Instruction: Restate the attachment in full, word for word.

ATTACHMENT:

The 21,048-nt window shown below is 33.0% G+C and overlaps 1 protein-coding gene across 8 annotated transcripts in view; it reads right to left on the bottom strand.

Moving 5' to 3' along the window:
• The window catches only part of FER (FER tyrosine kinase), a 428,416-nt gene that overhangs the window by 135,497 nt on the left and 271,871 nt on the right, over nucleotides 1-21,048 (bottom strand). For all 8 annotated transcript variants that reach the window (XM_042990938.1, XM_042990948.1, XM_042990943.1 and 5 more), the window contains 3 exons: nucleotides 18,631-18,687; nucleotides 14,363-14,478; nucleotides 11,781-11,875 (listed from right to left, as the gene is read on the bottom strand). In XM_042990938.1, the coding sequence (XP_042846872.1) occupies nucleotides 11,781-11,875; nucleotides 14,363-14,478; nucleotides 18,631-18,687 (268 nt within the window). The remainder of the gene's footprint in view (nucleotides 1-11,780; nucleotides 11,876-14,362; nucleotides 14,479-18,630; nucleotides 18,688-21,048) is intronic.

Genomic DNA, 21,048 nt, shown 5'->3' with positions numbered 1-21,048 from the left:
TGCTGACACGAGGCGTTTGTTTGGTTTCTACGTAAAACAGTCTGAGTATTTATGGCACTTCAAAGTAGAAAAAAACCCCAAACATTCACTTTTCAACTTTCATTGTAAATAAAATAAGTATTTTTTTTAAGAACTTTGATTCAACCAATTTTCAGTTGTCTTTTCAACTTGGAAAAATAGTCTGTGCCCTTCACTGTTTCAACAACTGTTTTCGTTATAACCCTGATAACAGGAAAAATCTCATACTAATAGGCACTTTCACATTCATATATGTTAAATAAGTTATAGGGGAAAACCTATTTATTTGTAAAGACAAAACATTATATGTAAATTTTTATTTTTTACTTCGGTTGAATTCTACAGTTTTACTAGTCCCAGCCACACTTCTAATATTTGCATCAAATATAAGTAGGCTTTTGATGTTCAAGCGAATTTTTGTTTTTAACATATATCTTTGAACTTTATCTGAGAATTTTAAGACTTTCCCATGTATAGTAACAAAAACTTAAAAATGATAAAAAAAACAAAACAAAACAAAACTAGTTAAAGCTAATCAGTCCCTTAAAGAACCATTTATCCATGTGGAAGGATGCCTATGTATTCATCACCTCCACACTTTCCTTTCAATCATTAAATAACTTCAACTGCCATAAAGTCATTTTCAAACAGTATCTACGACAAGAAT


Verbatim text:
The 21,048-nt window shown below is 33.0% G+C and overlaps 1 protein-coding gene across 8 annotated transcripts in view; it reads right to left on the bottom strand.

Moving 5' to 3' along the window:
• The window catches only part of FER (FER tyrosine kinase), a 428,416-nt gene that overhangs the window by 135,497 nt on the left and 271,871 nt on the right, over nucleotides 1-21,048 (bottom strand). For all 8 annotated transcript variants that reach the window (XM_042990938.1, XM_042990948.1, XM_042990943.1 and 5 more), the window contains 3 exons: nucleotides 18,631-18,687; nucleotides 14,363-14,478; nucleotides 11,781-11,875 (listed from right to left, as the gene is read on the bottom strand). In XM_042990938.1, the coding sequence (XP_042846872.1) occupies nucleotides 11,781-11,875; nucleotides 14,363-14,478; nucleotides 18,631-18,687 (268 nt within the window). The remainder of the gene's footprint in view (nucleotides 1-11,780; nucleotides 11,876-14,362; nucleotides 14,479-18,630; nucleotides 18,688-21,048) is intronic.

Genomic DNA, 21,048 nt, shown 5'->3' with positions numbered 1-21,048 from the left:
TGCTGACACGAGGCGTTTGTTTGGTTTCTACGTAAAACAGTCTGAGTATTTATGGCACTTCAAAGTAGAAAAAAACCCCAAACATTCACTTTTCAACTTTCATTGTAAATAAAATAAGTATTTTTTTTAAGAACTTTGATTCAACCAATTTTCAGTTGTCTTTTCAACTTGGAAAAATAGTCTGTGCCCTTCACTGTTTCAACAACTGTTTTCGTTATAACCCTGATAACAGGAAAAATCTCATACTAATAGGCACTTTCACATTCATATATGTTAAATAAGTTATAGGGGAAAACCTATTTATTTGTAAAGACAAAACATTATATGTAAATTTTTATTTTTTACTTCGGTTGAATTCTACAGTTTTACTAGTCCCAGCCACACTTCTAATATTTGCATCAAATATAAGTAGGCTTTTGATGTTCAAGCGAATTTTTGTTTTTAACATATATCTTTGAACTTTATCTGAGAATTTTAAGACTTTCCCATGTATAGTAACAAAAACTTAAAAATGATAAAAAAAACAAAACAAAACAAAACTAGTTAAAGCTAATCAGTCCCTTAAAGAACCATTTATCCATGTGGAAGGATGCCTATGTATTCATCACCTCCACACTTTCCTTTCAATCATTAAATAACTTCAACTGCCATAAAGTCATTTTCAAACAGTATCTACGACAAGAAT